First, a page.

Results—Heart rate, cardiac index, stroke index, ratepressure product, and right and left ventricular stroke work index significantly decreased from baseline after medetomidine administration, whereas systemic vascular resistance and central venous pressure increased. However, systolic, mean, and diastolic arterial pressures as well as arterial pH, and oxygen and carbon dioxide tensions were not significantly different from baseline values.

Conclusions and Clinical Relevance—When administered alone to clinically normal cats, medetomidine (20 µg/kg, IM) induced a significant decrease in cardiac output, stroke volume, and heart rate. Arterial blood pressures did not increase, which may reflect a predominant central α2-adrenergic effect over peripheral vascular effects. (Am J Vet Res 2001;62:1745–1762)

Full access
in American Journal of Veterinary Research

Abstract

Objective—To determine the hemodynamic consequences of the coadministration of a continuous rate infusion (CRI) of medetomidine with a fentanyl bolus in dogs.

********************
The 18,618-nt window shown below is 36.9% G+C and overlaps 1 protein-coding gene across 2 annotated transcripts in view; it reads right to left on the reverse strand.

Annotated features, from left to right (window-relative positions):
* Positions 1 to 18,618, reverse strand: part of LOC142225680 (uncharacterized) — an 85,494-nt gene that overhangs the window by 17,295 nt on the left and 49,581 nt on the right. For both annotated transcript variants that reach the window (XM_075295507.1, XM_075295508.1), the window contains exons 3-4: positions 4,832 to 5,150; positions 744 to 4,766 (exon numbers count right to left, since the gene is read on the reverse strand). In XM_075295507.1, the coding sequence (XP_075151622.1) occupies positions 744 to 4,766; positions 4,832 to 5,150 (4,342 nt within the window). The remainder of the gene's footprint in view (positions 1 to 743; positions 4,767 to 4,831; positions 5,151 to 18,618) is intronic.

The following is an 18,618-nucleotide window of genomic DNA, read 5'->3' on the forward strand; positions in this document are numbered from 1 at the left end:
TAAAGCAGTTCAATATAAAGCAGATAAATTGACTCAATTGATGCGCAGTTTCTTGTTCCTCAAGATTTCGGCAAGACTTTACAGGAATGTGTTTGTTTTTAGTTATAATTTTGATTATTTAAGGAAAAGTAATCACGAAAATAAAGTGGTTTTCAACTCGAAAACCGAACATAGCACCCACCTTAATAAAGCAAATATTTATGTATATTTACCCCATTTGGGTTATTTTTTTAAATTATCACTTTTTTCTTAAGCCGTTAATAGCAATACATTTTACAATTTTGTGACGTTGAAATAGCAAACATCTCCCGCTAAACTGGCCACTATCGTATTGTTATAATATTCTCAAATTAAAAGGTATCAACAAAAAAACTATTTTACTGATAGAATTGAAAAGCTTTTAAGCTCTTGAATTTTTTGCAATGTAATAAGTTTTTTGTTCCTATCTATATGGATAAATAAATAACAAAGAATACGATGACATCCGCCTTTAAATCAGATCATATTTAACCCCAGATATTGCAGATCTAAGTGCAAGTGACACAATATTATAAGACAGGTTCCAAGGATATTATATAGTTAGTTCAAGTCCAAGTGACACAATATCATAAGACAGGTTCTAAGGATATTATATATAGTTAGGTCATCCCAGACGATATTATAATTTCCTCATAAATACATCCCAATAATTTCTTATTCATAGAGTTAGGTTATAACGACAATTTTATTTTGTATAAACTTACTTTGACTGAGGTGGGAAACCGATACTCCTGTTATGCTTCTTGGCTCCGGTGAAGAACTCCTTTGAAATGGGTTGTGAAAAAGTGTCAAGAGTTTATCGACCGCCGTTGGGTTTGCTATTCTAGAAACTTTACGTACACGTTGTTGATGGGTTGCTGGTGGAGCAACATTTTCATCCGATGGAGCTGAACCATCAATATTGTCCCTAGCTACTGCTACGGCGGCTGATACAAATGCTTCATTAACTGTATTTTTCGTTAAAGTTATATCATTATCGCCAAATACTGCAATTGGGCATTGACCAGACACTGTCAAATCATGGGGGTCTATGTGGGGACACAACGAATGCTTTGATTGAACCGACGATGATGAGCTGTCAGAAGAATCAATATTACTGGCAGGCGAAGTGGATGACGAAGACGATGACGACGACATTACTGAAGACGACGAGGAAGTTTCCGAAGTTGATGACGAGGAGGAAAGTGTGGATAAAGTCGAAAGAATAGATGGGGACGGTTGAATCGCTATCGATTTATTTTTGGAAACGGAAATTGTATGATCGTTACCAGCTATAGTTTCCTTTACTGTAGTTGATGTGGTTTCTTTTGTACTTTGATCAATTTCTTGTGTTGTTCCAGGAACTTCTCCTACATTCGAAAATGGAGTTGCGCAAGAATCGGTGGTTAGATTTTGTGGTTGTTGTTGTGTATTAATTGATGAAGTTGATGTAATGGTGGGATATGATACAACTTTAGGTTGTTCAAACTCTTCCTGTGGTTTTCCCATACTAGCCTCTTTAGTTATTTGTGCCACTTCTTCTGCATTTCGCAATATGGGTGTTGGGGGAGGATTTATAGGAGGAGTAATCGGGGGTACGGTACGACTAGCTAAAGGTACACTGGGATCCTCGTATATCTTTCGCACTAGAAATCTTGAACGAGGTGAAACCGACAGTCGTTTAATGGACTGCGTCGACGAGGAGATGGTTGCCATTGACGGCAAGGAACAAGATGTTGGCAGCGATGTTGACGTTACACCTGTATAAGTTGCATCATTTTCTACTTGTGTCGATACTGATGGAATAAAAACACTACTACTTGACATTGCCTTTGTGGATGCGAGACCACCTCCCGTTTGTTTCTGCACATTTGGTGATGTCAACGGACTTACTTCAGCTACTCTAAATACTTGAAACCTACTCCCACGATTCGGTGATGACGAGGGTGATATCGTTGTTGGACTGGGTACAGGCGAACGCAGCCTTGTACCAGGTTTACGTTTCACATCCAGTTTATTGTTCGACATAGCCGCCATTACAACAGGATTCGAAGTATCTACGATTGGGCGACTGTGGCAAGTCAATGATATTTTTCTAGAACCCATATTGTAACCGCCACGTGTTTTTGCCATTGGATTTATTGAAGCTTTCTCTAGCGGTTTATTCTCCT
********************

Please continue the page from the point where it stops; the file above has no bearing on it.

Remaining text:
Animals—12 healthy sexually intact male dogs weighing 30.3 ± 4.2 kg (mean ± SD).

Procedure—Dogs received either fentanyl alone (15.0 µg/kg, IV bolus) or the same dose of fentanyl during an 11-hour CRI of medetomidine (1.5 µg/kg/h, IV). Prior to drug administration, dogs were instrumented for measurement of cardiac output, left atrial pressure, and systemic arterial blood pressures. Additionally, blood samples were collected from the pulmonary artery and left atrium for blood gas analysis.

Results—Medetomidine infusion reduced the cardiac index, heart rate, and O2 delivery while increasing left atrial pressure. Subsequent fentanyl administration further decreased the cardiac index. The PaO2 was not significantly different between the 2 treatment groups; however, fentanyl transiently decreased PaO2 from baseline values in dogs receiving a CRI of medetomidine.

Conclusions and Clinical Relevance—Because of the prolonged hemodynamic changes associated with the CRI of medetomidine, its safety should be further evaluated before being clinically implemented in dogs. (Am J Vet Res 2005;66:1222–1226)

Full access
in American Journal of Veterinary Research